Herbert was a Polish writer who, despite growing up in an authoritarian environment, managed to compose magnificent, soul-rending verse.

As I was reading poems like “Mama” and “Chord”, I couldn’t help trying to imagine what it wold be like to live as an artist in a society where personal and aesthetic freedoms are strictly curtailed, the regime relentless in its pursuit of any kind of opposition, the smallest display of rebellion.

Censor

It was someone’s job to
scrutinize every syllable,
search each metaphor
and allusion for
significance, a deeper
meaning that might
subvert the apparatus,
throw a monkey
wrench into the works,
or cast the slightest
aspersion against the
omnipotence of the
ruling elite.

…but artists like Herbert and Vasily Grossman and Andrei Tarkovsky managed, somehow, to frustrate their ideological masters, producing works of lasting genius. What was it that made them so strong, so immune to the powers of the state, when so many of their colleagues caved in to pressure, conformed, compromised their visions? Was it some form of faith? Pride? Strength of will?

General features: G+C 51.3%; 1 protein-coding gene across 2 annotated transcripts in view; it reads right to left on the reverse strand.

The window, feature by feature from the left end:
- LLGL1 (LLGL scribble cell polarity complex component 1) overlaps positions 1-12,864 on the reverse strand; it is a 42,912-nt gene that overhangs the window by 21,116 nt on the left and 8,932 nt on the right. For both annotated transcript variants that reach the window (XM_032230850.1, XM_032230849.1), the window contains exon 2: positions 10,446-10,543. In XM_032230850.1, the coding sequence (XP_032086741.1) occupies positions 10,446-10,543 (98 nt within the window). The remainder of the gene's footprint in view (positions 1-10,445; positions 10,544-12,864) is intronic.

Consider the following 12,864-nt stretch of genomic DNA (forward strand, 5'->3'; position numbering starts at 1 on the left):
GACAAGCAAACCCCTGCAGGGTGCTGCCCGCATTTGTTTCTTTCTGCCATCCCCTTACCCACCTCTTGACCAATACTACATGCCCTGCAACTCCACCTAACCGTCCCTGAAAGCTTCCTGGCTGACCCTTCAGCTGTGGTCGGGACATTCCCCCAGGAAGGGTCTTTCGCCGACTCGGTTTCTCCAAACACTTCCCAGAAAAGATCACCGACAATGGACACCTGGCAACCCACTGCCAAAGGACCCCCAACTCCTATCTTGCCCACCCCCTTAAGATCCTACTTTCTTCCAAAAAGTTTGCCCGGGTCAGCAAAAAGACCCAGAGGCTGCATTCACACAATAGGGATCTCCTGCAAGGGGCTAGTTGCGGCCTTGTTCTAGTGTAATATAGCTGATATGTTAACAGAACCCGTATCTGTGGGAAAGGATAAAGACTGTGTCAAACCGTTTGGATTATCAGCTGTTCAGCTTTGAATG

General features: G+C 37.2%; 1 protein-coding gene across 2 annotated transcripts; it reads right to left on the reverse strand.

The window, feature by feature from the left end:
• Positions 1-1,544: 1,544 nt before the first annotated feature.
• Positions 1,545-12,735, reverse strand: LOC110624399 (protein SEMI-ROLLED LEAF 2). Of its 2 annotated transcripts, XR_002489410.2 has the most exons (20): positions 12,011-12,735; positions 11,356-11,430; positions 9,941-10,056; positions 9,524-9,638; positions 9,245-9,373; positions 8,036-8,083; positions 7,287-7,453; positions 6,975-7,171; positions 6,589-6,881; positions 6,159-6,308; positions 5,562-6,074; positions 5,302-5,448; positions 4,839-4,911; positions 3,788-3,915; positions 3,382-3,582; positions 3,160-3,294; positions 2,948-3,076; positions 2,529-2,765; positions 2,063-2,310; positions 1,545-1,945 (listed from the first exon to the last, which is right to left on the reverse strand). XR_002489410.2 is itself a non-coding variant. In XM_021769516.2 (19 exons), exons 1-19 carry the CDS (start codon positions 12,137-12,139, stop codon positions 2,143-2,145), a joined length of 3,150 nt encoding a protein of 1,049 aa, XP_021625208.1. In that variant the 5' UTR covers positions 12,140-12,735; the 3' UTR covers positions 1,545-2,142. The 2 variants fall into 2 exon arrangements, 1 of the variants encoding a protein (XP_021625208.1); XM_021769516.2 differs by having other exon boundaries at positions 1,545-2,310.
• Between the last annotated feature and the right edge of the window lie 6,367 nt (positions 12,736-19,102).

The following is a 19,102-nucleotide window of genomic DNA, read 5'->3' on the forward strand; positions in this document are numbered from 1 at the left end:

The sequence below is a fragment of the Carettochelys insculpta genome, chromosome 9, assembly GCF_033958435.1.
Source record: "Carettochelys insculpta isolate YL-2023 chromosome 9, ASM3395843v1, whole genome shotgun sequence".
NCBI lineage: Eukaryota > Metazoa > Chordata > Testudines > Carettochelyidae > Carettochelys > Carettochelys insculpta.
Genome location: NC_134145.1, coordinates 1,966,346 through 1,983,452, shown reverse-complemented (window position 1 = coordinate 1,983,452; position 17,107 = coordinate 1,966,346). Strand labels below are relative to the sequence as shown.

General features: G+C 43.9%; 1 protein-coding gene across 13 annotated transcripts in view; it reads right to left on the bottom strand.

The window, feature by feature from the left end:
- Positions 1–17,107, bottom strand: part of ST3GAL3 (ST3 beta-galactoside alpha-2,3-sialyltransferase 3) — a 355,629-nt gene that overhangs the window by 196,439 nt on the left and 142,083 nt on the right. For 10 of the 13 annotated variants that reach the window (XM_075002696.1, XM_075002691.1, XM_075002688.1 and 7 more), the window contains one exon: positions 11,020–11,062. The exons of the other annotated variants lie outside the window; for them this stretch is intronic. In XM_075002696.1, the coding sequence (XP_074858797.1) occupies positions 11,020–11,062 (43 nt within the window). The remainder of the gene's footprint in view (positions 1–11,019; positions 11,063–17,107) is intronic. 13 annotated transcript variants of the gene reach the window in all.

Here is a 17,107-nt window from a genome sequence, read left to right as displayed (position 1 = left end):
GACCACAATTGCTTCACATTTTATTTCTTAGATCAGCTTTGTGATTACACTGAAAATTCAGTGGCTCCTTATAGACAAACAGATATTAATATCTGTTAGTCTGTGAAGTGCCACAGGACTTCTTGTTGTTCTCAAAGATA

My God, the courage it would take to stand your ground, refuse to dilute or skew your art. Would I be that strong under similar circumstances? Could I resist the blandishments and threats? Choose exile and disgrace over safety and security?

Which somehow led me around to:

Punch Line

I cannot see the
radiance of
ordinary things.

My faith is
not so simple,
so profound.

I ask for proofs
and the universe
responds with
spasms of hilarity.

God is laughing
but I, stubborn
and unmoved,
fail to crack
a smile.

© 2017  Cliff Burns (All Rights Reserved)

New poem

A few days ago I was sitting in my favourite pub in Saskatoon, having a pint of Guinness (and to hell with the Celiac nonsense), with a chaser of Tallisker, occasionally glancing outside at passersby—

—and then suddenly I was scrabbling for my notebook as the following came to me:

See World

window people
framed for a moment
like aquarium fish
exotically drifting

Photo: Sherron Burns

 

From my notebook: two new poems

I’ve been going through a notebook I’ve been keeping since 2010—kind of a “scratch” book, to horse around in. Poems, lyrics, essays and short stories, in very raw form.

Found the following two poems, which may or may not make it into my next compilation, slated for release Spring, 2018: